Smartphone to brag about food safety?

My colleagues have wonderful toys.

I can’t complain, I prefer the 17-inch MacBook Pro because I write and edit and read a lot, but Chapman and Amy and Gonzo, they’re all about their iPads and iPhones and gizmos. They figure out how it works and then can explain it in Doug-speak if I need something.

So I’m not sure how Food Quality magazine ended up asking me about the new NEC smartphone app for tracking produce pedigrees, but I suggested, why not make an app to promote food safety.

“If you’ve invested a lot in food safety, why not brag about it?”

According to the Food Quality article, the technology works much like fingerprinting, because the visible characteristics of most produce are as uniquely identifiable as a person’s prints. Growers can snap a photo of their fruits and vegetables as they’re harvested and give them a unique identifier. When NEC tested the system on 1,800 Andes melons, it claims, the error rate was just one in one million.

According to a news release from NEC, the technology will eliminate the need for RFID (radio frequency identification) and barcodes and significantly reduce costs for produce businesses when it is released commercially within two to three years.

“I think it would be an ideal way to show people your organization’s food safety commitment before an outbreak happens,” Dr. Powell said. “People buy organic, local, natural, sustainable because they think it’s safer, but it’s not necessarily so.”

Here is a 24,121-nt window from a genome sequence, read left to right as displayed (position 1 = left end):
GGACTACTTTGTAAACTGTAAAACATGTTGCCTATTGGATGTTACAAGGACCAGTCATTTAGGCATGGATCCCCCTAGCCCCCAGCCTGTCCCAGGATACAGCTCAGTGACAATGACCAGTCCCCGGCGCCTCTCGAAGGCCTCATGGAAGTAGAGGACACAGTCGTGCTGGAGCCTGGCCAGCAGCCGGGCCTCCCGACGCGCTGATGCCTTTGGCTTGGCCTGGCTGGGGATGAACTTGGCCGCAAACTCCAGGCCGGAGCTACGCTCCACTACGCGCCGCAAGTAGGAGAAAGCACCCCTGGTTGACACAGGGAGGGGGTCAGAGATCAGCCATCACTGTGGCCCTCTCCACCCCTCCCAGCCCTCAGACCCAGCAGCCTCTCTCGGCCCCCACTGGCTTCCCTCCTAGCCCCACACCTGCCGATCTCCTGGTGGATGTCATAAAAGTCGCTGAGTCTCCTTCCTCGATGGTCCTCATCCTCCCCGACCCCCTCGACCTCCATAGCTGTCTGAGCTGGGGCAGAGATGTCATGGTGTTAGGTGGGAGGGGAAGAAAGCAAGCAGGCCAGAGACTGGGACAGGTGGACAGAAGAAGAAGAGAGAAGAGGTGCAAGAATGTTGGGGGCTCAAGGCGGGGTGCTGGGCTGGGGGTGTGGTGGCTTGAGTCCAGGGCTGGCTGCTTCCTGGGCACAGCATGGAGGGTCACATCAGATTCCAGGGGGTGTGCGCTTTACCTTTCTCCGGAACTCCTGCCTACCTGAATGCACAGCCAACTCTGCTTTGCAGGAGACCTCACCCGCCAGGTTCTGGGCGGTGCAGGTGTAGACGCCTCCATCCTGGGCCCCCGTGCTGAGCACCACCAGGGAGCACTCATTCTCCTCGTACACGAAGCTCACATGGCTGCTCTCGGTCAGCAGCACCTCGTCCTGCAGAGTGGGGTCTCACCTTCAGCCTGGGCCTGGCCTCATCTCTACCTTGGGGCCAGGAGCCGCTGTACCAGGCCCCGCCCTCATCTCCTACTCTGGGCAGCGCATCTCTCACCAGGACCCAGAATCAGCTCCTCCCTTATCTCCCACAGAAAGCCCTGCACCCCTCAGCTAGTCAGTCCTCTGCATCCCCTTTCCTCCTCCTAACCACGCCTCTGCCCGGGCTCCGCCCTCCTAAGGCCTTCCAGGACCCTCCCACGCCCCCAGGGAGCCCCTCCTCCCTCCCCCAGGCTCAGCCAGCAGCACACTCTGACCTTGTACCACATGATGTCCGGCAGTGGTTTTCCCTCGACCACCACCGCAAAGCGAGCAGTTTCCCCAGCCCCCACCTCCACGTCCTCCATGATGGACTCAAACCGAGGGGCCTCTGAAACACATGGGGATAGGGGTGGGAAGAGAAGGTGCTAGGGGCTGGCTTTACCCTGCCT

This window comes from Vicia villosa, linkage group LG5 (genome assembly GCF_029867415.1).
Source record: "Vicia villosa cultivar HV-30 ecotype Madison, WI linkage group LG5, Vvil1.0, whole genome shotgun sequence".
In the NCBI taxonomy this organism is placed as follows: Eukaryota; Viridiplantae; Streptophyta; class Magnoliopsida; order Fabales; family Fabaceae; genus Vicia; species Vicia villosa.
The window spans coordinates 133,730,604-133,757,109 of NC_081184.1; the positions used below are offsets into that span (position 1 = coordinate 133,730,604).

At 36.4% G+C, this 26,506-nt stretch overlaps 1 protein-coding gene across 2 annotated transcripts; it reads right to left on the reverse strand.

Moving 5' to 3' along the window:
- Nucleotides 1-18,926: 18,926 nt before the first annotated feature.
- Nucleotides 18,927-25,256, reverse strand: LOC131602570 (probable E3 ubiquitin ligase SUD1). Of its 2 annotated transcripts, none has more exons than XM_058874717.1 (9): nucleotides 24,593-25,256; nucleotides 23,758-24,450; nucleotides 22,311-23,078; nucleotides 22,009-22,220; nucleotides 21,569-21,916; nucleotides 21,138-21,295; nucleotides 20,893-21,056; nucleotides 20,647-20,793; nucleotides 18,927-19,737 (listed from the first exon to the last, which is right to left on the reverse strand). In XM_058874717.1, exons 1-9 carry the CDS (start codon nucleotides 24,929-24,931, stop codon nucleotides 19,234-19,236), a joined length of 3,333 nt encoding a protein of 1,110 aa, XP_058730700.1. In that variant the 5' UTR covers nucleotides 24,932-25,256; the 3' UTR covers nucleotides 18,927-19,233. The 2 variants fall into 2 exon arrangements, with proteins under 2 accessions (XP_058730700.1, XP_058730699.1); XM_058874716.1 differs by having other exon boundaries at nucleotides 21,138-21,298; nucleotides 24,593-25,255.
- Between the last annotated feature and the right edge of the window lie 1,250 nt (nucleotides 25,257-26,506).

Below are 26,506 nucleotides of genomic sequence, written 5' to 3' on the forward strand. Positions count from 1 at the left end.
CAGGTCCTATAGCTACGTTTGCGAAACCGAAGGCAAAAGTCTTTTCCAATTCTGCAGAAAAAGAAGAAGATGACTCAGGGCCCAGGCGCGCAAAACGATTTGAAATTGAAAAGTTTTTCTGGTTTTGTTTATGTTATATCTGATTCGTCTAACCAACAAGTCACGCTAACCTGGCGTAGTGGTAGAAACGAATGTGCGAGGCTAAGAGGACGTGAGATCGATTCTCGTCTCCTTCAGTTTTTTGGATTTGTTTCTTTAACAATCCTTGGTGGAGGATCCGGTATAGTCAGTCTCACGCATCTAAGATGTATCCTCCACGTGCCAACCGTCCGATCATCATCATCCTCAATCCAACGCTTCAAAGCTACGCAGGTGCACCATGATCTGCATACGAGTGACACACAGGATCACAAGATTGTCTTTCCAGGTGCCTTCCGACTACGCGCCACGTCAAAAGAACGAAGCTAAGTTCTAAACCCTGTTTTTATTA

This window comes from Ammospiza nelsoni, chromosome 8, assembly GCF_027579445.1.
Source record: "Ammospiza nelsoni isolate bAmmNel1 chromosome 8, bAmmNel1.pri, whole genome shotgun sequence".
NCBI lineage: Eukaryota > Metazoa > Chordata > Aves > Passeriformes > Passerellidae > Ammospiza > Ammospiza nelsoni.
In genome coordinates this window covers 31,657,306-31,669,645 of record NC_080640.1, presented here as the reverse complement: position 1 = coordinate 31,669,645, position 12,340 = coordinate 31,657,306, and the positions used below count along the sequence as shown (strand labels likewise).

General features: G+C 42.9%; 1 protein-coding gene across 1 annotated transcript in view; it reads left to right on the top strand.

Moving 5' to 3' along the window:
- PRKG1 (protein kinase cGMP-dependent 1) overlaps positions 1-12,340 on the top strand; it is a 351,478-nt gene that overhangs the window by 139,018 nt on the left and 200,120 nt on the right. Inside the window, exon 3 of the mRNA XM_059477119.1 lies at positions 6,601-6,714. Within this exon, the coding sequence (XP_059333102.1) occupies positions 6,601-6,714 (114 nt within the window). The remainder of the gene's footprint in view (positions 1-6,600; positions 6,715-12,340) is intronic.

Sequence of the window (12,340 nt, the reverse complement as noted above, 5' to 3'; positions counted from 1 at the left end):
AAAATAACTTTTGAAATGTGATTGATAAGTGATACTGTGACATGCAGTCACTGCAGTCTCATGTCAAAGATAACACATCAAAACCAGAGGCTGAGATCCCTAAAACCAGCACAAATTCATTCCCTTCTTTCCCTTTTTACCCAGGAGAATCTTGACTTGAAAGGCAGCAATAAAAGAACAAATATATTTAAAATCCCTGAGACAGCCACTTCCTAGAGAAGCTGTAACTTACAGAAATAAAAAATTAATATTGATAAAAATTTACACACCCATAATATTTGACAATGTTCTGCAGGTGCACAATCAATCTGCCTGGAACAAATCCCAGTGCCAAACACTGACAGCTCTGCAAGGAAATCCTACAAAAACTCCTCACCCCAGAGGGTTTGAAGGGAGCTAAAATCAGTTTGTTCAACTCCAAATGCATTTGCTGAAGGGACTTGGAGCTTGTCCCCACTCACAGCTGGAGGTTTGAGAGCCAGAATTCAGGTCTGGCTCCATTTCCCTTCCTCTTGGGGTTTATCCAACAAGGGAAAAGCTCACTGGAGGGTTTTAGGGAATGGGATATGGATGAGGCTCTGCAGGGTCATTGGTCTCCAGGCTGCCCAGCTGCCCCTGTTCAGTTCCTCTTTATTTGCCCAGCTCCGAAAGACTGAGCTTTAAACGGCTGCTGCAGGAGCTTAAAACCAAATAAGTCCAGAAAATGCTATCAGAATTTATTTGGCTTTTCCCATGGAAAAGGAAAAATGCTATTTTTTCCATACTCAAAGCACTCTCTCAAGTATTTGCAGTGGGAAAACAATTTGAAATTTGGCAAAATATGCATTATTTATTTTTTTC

If FedEx can track letters, can growers track lettuce?

Inside a Silicon Valley company’s windowless vault, massive servers silently monitor millions of heads of lettuce from the time they are plucked from the dirt to the moment the bagged salad is scanned at the grocery checkout counter.

That trail can be traced in seconds, thanks to tiny high-tech labels, software programs and hand-held hardware. Such tools make it easier for farmers to locate possible problems — a leaky fertilizer bin, an unexpected pathogen in the water, unwashed hands on a factory floor — and more quickly halt the spread of contaminated food.

The Los Angeles Times reports this Dole Food Co. project and similar efforts across the country represent a fundamental shift in the way that food is tracked from field to table. The change is slow but steady as a number of industry leaders and smaller players adopt these tools.

Much of the farming community has yet to follow suit, and federal food-safety legislation is stalled in Congress. But proponents of this digital transformation said it was inevitable given public outrage over the recent egg contamination scandal. They said technology could simplify the nation’s complex food-safety system, helping prevent or contain the harm caused by recalled food.

Trace-back systems are similar to how FedEx tracks its packages. On the farm, animals and crop sections are given a "smart" label with a unique identifying number. The label is attached to a bin, crate or container used for transport.

Workers then use a hand-held computer or smart phone to scan the labels and record key information, such as date, time, location, workplace temperature and which truck hauled the food. The information is usually uploaded to a database, where it is stored and can be accessed via the Web.

Each time the food moves or is handled by someone new, the data can be updated.